Lt Horse Regiments
Light Horse Regiment (New South Wales)
Light Horse Brigade]
Served in Egypt, Gallipoli, Sinai, Palestine
Formed New South Wales for 4th Light Horse Brigade.
either unofficial or CMF.
- Defence of Anzac,
- Gallipoli 1915,
- Egypt 1915-17,
- El Mughar,
- Nebi Samwil,
- Jordan (Es Salt),
- Palestine 1917-18
many details on this page from Ross
12th Light Horse Regiment
The 12th Light Horse Regiment was
raised, as part of the 4th Light Horse Brigade, at Liverpool, New South
Wales, on 1 March 1915. It sailed from Australia in two contingents in
June 1915. The first contingent put in at Aden on 12 July to reinforce
the British garrison there against a predicted enemy attack; they only
left their ship for a single route march, and sailed again on 18 July
without having seen action.
The regiment was reunited in Egypt on
23 July 1915 and began training as infantry, having been ordered to
leave its horses in Australia. A month later it deployed to Gallipoli.
The regiment was again split up, to reinforce three light horse
regiments already ashore – A Squadron went to the 1st Light Horse
Regiment, B Squadron to the 7th, and C Squadron to the 6th. It was not
reunited until 22 February 1916, by which time all of the AIF troops
from Gallipoli had returned to Egypt.
Returning to its mounted role, the
12th Light Horse joined the forces defending the Suez Canal on 14 May
1916. In ensuing months it conducted patrols and participated in several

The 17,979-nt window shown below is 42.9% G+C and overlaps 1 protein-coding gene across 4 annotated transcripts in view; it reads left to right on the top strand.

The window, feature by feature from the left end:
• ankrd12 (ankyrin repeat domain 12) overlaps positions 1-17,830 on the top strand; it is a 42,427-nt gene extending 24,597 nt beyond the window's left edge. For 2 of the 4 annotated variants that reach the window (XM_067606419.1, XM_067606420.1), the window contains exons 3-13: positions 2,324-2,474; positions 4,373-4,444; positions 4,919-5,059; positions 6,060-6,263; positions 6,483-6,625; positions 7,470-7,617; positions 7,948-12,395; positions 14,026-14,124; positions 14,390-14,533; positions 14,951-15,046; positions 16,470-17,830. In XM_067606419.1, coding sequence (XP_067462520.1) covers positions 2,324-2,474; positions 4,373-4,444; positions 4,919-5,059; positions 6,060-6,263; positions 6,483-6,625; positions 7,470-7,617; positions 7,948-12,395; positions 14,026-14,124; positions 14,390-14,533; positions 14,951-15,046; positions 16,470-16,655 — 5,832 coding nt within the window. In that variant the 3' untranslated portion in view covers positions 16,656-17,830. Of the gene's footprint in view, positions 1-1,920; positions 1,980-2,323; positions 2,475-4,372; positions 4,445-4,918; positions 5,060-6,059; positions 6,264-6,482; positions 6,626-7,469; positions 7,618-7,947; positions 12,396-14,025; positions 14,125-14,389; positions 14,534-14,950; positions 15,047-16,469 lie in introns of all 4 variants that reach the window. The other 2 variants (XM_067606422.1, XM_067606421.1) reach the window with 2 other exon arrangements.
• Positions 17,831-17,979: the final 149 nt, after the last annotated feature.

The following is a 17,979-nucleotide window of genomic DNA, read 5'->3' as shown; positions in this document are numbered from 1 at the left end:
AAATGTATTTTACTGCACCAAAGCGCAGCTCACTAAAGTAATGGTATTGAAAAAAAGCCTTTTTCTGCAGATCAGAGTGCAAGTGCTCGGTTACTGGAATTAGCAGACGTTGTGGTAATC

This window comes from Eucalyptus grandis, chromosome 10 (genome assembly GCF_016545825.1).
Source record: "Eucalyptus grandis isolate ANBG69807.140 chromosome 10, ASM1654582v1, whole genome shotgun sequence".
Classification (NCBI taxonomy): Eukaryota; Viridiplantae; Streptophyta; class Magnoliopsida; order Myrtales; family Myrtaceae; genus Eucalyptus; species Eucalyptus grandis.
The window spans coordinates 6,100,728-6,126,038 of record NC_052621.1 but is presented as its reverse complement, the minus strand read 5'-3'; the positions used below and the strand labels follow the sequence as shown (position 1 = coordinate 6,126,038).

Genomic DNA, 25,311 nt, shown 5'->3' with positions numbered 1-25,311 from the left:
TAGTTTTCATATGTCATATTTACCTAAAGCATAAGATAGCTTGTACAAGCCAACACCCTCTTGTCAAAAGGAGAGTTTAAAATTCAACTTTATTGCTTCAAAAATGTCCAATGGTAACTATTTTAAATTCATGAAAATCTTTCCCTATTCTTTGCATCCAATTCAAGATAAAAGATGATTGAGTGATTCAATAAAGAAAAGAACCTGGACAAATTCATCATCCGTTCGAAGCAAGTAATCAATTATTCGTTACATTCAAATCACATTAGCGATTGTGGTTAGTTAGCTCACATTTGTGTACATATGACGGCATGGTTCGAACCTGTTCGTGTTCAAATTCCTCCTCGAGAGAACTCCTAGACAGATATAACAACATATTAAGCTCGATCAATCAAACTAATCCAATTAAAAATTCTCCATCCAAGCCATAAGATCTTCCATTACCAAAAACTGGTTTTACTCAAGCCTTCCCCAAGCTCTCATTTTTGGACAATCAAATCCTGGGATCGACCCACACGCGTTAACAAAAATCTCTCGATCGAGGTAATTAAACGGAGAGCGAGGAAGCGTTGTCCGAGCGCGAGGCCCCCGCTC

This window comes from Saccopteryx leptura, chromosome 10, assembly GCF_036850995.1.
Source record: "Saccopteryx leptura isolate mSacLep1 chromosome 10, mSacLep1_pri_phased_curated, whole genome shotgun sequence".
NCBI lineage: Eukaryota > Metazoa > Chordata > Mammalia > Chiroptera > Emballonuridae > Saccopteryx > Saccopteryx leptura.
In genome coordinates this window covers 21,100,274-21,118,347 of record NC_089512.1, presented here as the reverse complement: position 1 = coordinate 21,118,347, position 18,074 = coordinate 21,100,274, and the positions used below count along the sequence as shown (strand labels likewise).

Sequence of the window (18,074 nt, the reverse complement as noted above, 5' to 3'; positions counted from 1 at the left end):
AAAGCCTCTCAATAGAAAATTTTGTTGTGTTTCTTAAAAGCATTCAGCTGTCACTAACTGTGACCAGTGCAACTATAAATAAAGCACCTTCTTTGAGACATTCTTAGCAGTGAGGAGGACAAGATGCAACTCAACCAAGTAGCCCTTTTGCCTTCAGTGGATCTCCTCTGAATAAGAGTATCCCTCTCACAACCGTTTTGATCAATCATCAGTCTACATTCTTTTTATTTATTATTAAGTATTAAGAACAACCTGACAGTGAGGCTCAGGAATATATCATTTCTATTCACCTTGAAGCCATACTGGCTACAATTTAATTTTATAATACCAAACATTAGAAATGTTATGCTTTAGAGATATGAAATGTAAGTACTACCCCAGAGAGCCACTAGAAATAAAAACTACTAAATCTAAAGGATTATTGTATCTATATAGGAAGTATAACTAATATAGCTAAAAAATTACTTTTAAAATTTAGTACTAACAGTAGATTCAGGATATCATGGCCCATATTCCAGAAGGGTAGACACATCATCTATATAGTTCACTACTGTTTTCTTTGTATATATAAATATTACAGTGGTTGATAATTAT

forays out into the Sinai Desert. In April 1917 the regiment moved into
Palestine to join the main British and dominion advance. It joined its
first major battle on 19 April when it attacked, dismounted, as part of
the ill-fated second battle of Gaza.
With two frontal attacks on Gaza
having failed, the next attempt to capture the Turkish bastion was a
wide outflanking move via the town of Beersheba, launched on 31 October
1917. A deteriorating tactical situation late on the first day of the
operation caused the 12th and it’s sister regiment, the 4th, to be
unleashed on Beersheba at the gallop – an action which has gone down
in history as the charge of Beersheba.
After Gaza fell on 7 November 1917,
Turkish resistance in southern Palestine collapsed. The 12th Light Horse
participated in the pursuit that followed, and then spent the first
months of 1918 resting and training. It moved into the Jordan Valley in
time to participate in the Es Salt raid between 29 April and 4 May. The
regiment subsequently manned defences on the west bank of the Jordan.
In August, the regiment was issued
with swords and trained in traditional cavalry tactics in preparation
for the next offensive against the Turks. This was launched along the
Palestine coast on 19 September 1918 – it’s objective, Damascus. The
mounted forces penetrated deep into the Turkish rear areas severing
roads, railways and communications links. The 12th Light Horse was one
of the first Australian units to enter Damascus on 2 October 1918.
The regiment was soon involved in the
next stage of the advance and was on its way to Homs when the Turks
surrendered on 30 October. While awaiting to embark for home, the 12th
Light Horse were called back to operational duty to quell the Egyptian
revolt that erupted in March 1919; order was restored in little over a
month. The regiment sailed for home on 20 July 1919. Text from AWM
- 53 killed, 401 wounded
- 3 DSO, 1 bar
- 5 MC, 1 bar
- 9 DCM, 1 bar
- 14 MM
- 17 MID